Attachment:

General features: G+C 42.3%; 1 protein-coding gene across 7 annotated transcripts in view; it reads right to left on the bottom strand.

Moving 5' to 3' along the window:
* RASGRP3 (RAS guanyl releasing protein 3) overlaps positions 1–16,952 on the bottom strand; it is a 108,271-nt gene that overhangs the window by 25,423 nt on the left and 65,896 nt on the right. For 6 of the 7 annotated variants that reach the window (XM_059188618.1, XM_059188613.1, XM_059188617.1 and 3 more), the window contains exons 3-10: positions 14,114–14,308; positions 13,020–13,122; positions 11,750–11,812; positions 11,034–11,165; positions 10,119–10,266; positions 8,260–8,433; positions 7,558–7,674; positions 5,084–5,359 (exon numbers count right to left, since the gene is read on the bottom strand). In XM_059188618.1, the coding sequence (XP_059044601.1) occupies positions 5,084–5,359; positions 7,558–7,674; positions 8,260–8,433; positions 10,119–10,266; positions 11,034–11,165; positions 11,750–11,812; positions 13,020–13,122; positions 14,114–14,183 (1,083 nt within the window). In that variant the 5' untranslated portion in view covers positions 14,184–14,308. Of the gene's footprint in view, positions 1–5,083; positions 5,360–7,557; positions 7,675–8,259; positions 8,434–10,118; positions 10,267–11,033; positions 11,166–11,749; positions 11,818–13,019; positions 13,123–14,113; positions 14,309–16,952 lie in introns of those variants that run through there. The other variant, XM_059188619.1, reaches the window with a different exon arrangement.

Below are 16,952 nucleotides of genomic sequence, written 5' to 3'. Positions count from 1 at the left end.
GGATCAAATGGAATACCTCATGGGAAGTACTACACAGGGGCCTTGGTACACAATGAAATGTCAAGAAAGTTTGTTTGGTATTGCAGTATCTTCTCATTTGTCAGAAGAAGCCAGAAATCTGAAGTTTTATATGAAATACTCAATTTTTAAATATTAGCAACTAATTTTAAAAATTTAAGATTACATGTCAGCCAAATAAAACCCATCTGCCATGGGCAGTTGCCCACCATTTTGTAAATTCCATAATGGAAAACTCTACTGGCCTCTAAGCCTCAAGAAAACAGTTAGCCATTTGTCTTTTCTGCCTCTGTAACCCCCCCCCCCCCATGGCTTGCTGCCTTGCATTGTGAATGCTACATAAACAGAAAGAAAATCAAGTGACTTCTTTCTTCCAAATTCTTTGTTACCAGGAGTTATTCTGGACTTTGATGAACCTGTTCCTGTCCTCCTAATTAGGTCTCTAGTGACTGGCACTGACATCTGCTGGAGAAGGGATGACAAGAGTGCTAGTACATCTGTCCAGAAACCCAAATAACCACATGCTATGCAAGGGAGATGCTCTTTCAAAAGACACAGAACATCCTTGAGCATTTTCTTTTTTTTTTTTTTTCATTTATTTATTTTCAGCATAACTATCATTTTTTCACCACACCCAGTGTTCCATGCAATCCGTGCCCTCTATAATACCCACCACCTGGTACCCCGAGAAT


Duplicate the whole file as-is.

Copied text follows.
General features: G+C 42.3%; 1 protein-coding gene across 7 annotated transcripts in view; it reads right to left on the bottom strand.

Moving 5' to 3' along the window:
* RASGRP3 (RAS guanyl releasing protein 3) overlaps positions 1–16,952 on the bottom strand; it is a 108,271-nt gene that overhangs the window by 25,423 nt on the left and 65,896 nt on the right. For 6 of the 7 annotated variants that reach the window (XM_059188618.1, XM_059188613.1, XM_059188617.1 and 3 more), the window contains exons 3-10: positions 14,114–14,308; positions 13,020–13,122; positions 11,750–11,812; positions 11,034–11,165; positions 10,119–10,266; positions 8,260–8,433; positions 7,558–7,674; positions 5,084–5,359 (exon numbers count right to left, since the gene is read on the bottom strand). In XM_059188618.1, the coding sequence (XP_059044601.1) occupies positions 5,084–5,359; positions 7,558–7,674; positions 8,260–8,433; positions 10,119–10,266; positions 11,034–11,165; positions 11,750–11,812; positions 13,020–13,122; positions 14,114–14,183 (1,083 nt within the window). In that variant the 5' untranslated portion in view covers positions 14,184–14,308. Of the gene's footprint in view, positions 1–5,083; positions 5,360–7,557; positions 7,675–8,259; positions 8,434–10,118; positions 10,267–11,033; positions 11,166–11,749; positions 11,818–13,019; positions 13,123–14,113; positions 14,309–16,952 lie in introns of those variants that run through there. The other variant, XM_059188619.1, reaches the window with a different exon arrangement.

Below are 16,952 nucleotides of genomic sequence, written 5' to 3'. Positions count from 1 at the left end.
GGATCAAATGGAATACCTCATGGGAAGTACTACACAGGGGCCTTGGTACACAATGAAATGTCAAGAAAGTTTGTTTGGTATTGCAGTATCTTCTCATTTGTCAGAAGAAGCCAGAAATCTGAAGTTTTATATGAAATACTCAATTTTTAAATATTAGCAACTAATTTTAAAAATTTAAGATTACATGTCAGCCAAATAAAACCCATCTGCCATGGGCAGTTGCCCACCATTTTGTAAATTCCATAATGGAAAACTCTACTGGCCTCTAAGCCTCAAGAAAACAGTTAGCCATTTGTCTTTTCTGCCTCTGTAACCCCCCCCCCCCCATGGCTTGCTGCCTTGCATTGTGAATGCTACATAAACAGAAAGAAAATCAAGTGACTTCTTTCTTCCAAATTCTTTGTTACCAGGAGTTATTCTGGACTTTGATGAACCTGTTCCTGTCCTCCTAATTAGGTCTCTAGTGACTGGCACTGACATCTGCTGGAGAAGGGATGACAAGAGTGCTAGTACATCTGTCCAGAAACCCAAATAACCACATGCTATGCAAGGGAGATGCTCTTTCAAAAGACACAGAACATCCTTGAGCATTTTCTTTTTTTTTTTTTTTCATTTATTTATTTTCAGCATAACTATCATTTTTTCACCACACCCAGTGTTCCATGCAATCCGTGCCCTCTATAATACCCACCACCTGGTACCCCGAGAAT